December 20, 2007 in Nation/World

Fire in Cheney office closet forces building evacuation

James Gerstenzang Los Angeles Times
 
Associated Press photos photo

A uniformed Secret Service officer stands on the White House grounds Wednesday as smoke pours out of the Eisenhower Executive Office Building. Associated Press photos
(Full-size photo)

WASHINGTON – A fire in an electrical closet near Vice President Dick Cheney’s ceremonial office forced the evacuation Wednesday of the Eisenhower Executive Office Building next door to the White House – and sparked Internet chatter speculating about nefarious activities in the vice-presidential suite.

The vice president was in the White House West Wing when the fire broke out around 9:15 a.m., White House officials said.

The fire was contained to the closet, but the elaborate floor of mahogany, white maple and cherry in the vice president’s office was under water, White House press secretary Dana Perino said.

Thick black smoke “fairly filled” the second through fifth floors, she said. It billowed from an open doorway and cast a pall across the White House north lawn.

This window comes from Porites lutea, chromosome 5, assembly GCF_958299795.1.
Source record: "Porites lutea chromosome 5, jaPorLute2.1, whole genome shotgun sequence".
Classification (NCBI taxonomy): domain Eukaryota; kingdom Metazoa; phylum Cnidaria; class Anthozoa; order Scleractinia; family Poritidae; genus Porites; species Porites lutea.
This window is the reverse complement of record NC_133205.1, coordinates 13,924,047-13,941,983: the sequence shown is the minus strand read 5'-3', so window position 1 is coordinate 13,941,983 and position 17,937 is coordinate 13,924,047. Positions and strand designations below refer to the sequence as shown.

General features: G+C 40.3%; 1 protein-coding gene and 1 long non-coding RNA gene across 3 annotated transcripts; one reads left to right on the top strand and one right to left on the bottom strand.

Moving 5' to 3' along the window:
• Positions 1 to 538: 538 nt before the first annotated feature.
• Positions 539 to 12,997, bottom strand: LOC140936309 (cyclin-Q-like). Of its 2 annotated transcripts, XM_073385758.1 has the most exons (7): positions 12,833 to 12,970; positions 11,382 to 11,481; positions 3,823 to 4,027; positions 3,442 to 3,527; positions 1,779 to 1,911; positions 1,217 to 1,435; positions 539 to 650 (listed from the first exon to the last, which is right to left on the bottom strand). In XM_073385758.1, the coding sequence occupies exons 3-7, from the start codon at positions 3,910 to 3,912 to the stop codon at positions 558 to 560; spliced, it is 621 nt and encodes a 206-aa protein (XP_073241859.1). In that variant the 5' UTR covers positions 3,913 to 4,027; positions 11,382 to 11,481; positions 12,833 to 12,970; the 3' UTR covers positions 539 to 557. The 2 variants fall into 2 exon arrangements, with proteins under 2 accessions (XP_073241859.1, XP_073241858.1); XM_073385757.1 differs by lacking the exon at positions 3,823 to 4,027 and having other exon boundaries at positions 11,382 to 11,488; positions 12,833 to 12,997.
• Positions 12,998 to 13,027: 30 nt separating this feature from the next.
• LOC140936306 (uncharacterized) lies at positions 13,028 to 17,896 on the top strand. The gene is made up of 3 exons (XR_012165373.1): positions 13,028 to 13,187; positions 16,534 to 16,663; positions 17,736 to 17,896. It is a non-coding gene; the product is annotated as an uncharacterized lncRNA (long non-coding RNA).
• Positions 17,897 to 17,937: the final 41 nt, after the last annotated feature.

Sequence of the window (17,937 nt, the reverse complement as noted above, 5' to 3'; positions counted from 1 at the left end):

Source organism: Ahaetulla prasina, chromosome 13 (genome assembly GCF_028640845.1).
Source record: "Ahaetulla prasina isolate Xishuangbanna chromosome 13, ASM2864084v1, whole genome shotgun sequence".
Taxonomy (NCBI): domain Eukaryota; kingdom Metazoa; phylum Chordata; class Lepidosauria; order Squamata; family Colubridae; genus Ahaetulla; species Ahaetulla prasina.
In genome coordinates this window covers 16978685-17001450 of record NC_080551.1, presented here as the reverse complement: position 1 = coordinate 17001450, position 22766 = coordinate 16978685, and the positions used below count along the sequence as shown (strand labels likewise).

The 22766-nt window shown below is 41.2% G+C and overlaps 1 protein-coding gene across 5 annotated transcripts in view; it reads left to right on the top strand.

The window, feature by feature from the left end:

Perino was conducting a briefing for reporters, undergoing questioning about the CIA’s destruction of videotapes of interrogation of suspected terrorists, when fire trucks arrived next door while smoke poured through a corridor of the Eisenhower building and, briefly, flames on the second floor could be seen.

The Web site democraticunderground.com lit up with comments and questions from readers: “Too many documents to shred,” said “nradisic” at 9:48 a.m.

“What records are being ‘cleaned up?’ ” asked “Botany,” two minutes later.

Casting skepticism on suggestions from the political left that the blaze was the equivalent of the 1933 Reichstag fire which Adolf Hitler used to extend Nazi control in Germany, Little Green Footballs, a conservative Web site, reported: “There was a fire in Dick Cheney’s office this morning, and as usual the leftist blogosphere is brimming over with lunatic ranting.”

Emily Lawrimore, a White House spokeswoman, said she was unaware of any documents being destroyed. Nor, she said, was any historic artwork lost.


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